Tim Kowal 7:29
little girl who came in presenting the symptoms and then was turned away and wound up dying a day later.
Ben Ikuta 7:35
Well, I mean, she went into cardiac arrest cardiopulmonary arrest right there in the waiting room. Two hours later, she's not admitted she was sent home while in the waiting area mom's filling out paperwork. She dies basically right there and
Tim Kowal 7:47
right in the waiting room of the hospital. Correct? Correct.
Ben Ikuta 7:50
I tried that case in August because the opportunity dollars, I didn't win that case, the drinking back deadlocked six, six, which in my role is a loss. I spent $100,000 my case I think about that, wow. That I could do. I mean, it's a very extra heavy case, I begin your day, the best that I could do at trial is to pick right so I get an attorney fee of 150 grand and I spent 100,000 My time and 100 grand in case my family ends up getting $100,000 in their pocket. The death of the little girl is devastating. And just shows how difficult is pick these cases. I mean, those are two weeks or three weeks that I tried working on the other cases, it really is devastating. And it works right. And now, I cannot take that case again in the future because I will go bankrupt if I did.
Tim Kowal 8:33
Well and you have gone bankrupt in the last nine months, you've racked up $17 million in victories. So tell us how you how you count up to 17 million in a short amount of time facing up against the quarter million dollar microcap? Sure.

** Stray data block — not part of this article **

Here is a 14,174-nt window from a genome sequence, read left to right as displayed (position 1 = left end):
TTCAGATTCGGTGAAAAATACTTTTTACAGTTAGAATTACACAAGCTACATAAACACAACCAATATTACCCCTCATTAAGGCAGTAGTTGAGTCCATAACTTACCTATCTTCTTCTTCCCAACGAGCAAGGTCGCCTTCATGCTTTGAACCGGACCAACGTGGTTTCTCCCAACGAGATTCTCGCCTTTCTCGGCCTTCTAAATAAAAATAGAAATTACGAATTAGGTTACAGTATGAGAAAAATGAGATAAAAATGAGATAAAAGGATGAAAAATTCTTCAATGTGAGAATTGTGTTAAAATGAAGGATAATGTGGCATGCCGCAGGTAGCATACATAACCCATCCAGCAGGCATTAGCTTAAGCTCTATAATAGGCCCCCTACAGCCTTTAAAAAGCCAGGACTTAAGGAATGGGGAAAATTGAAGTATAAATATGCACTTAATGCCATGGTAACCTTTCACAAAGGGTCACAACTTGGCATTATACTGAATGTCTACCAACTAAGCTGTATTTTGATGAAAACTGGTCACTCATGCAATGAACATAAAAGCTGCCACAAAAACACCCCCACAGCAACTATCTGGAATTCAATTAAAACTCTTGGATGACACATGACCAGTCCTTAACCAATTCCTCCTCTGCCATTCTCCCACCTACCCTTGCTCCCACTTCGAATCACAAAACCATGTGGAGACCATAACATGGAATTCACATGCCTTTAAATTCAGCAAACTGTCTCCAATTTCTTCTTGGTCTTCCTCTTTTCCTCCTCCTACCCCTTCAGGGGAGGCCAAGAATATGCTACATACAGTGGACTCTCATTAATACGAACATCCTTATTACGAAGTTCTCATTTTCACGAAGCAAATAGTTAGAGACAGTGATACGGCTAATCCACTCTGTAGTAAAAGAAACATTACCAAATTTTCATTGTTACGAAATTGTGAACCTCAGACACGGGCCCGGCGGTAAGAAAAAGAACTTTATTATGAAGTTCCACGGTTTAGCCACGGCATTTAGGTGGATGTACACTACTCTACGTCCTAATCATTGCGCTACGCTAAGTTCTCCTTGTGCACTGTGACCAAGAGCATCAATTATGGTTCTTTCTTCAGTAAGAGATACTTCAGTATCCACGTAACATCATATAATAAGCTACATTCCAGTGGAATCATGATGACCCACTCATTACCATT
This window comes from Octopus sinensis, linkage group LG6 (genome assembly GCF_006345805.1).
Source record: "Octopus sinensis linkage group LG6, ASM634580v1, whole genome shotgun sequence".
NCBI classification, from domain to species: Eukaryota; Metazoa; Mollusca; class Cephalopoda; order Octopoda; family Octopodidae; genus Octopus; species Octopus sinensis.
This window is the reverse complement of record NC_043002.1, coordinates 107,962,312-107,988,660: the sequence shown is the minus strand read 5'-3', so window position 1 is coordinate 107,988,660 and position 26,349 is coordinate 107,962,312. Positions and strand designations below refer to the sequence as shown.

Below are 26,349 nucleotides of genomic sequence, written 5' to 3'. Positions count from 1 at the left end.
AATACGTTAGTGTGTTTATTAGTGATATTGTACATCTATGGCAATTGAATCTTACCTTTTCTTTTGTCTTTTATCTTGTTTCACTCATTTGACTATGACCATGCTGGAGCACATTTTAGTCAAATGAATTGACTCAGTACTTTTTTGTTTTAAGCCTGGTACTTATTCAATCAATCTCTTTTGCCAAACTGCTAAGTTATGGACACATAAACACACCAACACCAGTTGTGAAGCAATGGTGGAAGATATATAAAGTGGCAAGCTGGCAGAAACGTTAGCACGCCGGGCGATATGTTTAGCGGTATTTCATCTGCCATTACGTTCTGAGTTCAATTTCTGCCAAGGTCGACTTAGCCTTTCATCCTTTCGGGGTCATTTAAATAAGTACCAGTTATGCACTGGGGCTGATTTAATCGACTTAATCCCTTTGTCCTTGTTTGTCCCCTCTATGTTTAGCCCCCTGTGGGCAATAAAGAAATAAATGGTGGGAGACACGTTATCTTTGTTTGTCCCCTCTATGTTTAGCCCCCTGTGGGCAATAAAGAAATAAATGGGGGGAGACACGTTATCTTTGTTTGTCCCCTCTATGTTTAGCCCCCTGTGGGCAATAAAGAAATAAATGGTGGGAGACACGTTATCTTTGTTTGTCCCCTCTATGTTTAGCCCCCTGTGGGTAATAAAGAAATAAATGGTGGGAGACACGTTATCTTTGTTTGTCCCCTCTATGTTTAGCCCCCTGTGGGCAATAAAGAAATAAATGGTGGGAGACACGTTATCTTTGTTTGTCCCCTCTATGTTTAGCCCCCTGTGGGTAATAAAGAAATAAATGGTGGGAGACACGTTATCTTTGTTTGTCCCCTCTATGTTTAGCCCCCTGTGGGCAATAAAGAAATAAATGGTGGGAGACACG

Ben Ikuta 8:46
So we have two cases that either involve the death of a high wage earner or the death of a catastrophic ly injured child or person who needs a lifelong in these lifelong dollars and cents medical care, those are the only cases that are economically viable. And the majority of my 17 million are those cases,
Tim Kowal 9:03
because if you can get the economic side of the damages is not subject to the micro cap.
Ben Ikuta 9:08
Exactly. The micro cap only applies to non economic but again, a child you only have
Tim Kowal 9:14
children. That's it is McCobb when you think about it, that that way that a child basically is just a loser from the standpoint of the law governed under the microcap and
Ben Ikuta 9:24
then she doesn't even know about the cat that I'm talking about the cat so they can have a great first trial on the plaintiff side I want to child death case. Again, no surprise no offer case not a single set because they want to force me to trial and and dissuade me picking the future cases highlight case 112 zero at trial. So all 12 jurors and my favorite Riverside and they gave me $500,000 And the judge it was such a gut punch Washington judge cut that verdict in half the 250.
Jeff Lewis 9:48
Hey, Ben, California is not known for being a conservative states rather blue. How is it that the legislature has left these limits in place for so long? Why hasn't there been more of a push to reform the reform And to lift
Ben Ikuta 10:00